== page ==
"Anti-corruption measures are reaping rewards. Companies are making gains through robust efforts to combat bribery and corruption. Half of our respondents have monitoring and reporting systems to assess risks on an ongoing basis; train their senior managers and other representatives to become familiar and compliant with the US Foreign Corrupt Practices Act and UK Bribery Act; and include a review of these laws in their due diligence, when considering an acquisition, joint venture or providing financing."
In one of my past lives, I worked on a US Senate Foreign Relations Subcommittee for Clifford P. Case (R-NJ) which wrote and passed the Foreign Corrupt Practices Act despite some business opposition.
Meanwhile there is a new focus in fraud crackdowns, in case you missed the New York Times article between the nanny murders and the surprising rise in US GNP in the 3rd quarter (up at a rate of 2% annualized, from 1.5% in Q2, and sharply higher than economists' forecasts of 1.8%)
The focus of the latest expose of obscene profits is the family of Chinese Premier Wen Jiabao, whose members managed to accumulate at least $2.7 bn in personal financial wealth during his term of office in the People's (haha) Republic of China. Three generations of Wen clan members benefited from extreme access to government funding, normally confined to state-owned companies, and from Asian tycoons, in sectors ranging from insurance to recycling, from private equity to diamonds.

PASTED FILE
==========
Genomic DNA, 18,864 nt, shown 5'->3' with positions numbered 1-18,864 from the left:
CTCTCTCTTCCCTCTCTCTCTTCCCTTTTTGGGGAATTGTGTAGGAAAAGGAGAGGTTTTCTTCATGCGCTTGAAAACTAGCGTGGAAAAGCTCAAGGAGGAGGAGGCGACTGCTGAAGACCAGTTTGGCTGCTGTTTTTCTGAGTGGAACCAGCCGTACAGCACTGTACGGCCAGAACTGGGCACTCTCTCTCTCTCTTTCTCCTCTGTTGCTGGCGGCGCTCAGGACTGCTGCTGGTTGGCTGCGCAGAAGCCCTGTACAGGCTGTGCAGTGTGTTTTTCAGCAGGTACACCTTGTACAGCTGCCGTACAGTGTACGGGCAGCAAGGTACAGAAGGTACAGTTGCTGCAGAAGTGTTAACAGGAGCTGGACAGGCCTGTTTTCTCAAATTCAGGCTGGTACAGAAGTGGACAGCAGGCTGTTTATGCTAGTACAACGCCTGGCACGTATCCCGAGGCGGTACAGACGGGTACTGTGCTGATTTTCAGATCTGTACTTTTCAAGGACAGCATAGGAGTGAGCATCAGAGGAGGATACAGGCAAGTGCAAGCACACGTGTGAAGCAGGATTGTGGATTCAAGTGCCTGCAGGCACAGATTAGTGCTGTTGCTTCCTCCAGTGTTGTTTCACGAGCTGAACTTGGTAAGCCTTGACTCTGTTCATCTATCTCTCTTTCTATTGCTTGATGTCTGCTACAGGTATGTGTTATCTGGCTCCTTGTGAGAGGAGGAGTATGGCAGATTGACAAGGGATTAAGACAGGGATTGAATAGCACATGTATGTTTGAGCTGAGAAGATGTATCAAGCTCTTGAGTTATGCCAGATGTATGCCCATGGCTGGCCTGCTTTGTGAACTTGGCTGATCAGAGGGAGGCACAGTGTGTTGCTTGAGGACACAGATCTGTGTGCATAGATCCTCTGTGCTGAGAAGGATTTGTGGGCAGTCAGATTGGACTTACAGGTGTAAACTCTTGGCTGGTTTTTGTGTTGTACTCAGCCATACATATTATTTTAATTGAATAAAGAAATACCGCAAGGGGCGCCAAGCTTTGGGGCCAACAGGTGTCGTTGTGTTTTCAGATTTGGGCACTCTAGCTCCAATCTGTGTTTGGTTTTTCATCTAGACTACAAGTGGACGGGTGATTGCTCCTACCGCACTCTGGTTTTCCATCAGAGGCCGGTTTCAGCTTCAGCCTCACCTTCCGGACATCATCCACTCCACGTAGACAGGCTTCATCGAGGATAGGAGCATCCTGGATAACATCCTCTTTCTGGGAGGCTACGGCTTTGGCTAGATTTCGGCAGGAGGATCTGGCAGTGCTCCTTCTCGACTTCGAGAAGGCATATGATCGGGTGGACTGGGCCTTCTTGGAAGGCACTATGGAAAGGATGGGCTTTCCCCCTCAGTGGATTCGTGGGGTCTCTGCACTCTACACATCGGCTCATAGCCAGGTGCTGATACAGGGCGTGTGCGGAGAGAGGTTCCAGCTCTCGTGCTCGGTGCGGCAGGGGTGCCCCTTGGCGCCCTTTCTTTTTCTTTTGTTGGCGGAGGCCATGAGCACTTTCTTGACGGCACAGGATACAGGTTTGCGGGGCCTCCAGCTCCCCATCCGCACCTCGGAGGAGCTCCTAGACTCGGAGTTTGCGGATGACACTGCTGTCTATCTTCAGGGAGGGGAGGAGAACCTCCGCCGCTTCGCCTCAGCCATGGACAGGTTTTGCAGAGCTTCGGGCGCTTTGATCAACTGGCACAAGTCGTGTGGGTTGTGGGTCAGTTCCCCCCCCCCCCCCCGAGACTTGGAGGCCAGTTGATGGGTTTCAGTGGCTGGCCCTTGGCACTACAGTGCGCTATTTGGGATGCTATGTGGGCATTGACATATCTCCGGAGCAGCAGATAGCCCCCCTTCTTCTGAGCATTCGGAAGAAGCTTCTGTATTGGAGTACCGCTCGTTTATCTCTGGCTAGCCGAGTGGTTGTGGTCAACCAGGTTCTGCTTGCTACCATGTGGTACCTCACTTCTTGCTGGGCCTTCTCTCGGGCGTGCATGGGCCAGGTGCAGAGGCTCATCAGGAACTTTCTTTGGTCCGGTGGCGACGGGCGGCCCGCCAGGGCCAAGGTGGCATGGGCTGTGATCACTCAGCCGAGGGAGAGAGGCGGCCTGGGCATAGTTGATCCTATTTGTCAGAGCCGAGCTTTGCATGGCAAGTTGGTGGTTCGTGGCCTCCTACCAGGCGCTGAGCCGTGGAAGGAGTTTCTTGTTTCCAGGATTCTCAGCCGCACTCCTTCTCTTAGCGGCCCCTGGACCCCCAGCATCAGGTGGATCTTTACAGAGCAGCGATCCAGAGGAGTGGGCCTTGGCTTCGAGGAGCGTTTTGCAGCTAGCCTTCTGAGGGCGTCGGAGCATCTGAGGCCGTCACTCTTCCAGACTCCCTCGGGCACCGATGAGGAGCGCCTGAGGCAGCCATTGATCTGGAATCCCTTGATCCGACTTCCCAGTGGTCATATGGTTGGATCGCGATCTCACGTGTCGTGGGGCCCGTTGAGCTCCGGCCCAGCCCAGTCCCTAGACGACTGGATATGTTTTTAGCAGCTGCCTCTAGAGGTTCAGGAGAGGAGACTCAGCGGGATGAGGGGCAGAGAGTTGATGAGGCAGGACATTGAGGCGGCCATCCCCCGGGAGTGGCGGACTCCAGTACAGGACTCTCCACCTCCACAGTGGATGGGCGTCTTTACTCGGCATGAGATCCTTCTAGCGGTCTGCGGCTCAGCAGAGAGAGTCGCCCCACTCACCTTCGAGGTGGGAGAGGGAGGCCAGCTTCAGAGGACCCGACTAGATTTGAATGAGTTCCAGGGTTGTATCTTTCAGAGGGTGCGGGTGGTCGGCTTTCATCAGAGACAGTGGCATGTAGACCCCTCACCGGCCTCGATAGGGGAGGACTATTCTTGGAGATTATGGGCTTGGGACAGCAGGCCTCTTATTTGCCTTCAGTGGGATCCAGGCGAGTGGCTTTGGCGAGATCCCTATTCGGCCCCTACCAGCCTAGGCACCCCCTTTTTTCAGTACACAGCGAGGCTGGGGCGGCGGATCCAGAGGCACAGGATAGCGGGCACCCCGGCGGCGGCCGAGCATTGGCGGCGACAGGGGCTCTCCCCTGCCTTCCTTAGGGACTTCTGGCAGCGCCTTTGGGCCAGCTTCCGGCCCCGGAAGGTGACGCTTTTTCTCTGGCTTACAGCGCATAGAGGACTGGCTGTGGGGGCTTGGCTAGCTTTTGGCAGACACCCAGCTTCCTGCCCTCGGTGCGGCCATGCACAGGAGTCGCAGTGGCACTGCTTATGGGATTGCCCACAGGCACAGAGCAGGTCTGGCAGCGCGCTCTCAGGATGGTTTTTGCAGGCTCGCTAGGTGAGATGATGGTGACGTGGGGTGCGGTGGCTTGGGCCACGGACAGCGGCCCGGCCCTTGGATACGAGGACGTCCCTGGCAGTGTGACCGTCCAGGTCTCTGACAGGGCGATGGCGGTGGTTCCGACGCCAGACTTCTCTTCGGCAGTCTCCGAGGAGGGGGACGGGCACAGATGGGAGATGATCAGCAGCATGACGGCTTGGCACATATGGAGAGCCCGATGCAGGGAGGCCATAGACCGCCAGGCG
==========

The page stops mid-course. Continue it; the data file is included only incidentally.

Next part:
China reacted by blocking access to New York Times websites. The Great Wall of China stops its netizens from viewing news Beijing doesn't want them to see, why I won't own Baidu.
Reuters meanwhile reported that Huawei tried to sell to Iran cellphone tower systems incorporating antenna equipment made by its USA partner Andrew LLC in violation of US sanctions.
Dealing with China is not a matter only of fighting currency manipulation and copyright violations.
The latest report on how Global-Investing.com is performing for investors, by Hulbert's Financial Digest, says we had a raw return of 21.8% in the past 12 months, vs 29.9% by the Wilshire 5000, a broad US index. Mark Hulbert compares newsletters to the Wilshire, even if they are invested wholly outside the US. We also fell short over 3 years, producing gains of 8.7% vs the Wilshire's 13.2%. However, we beat the index over 5 years (at 3.3% vs 1.4%) and over 10 years (at 17.4% vs 8.7%.).
Since I do not hedge currencies this is mostly a matter of comparing apples to oranges. You can view the tables Mark prepared on our website where we post the, or buy the full profile via Dow Jones' Marketwatch.com
More for paid subscribers follows from Israel (unusual for a Friday when Tel Aviv is closed for the Moslem Sabbath), Britain, South Korea, Finland, Norway, and Canada.
Never Again Stocks?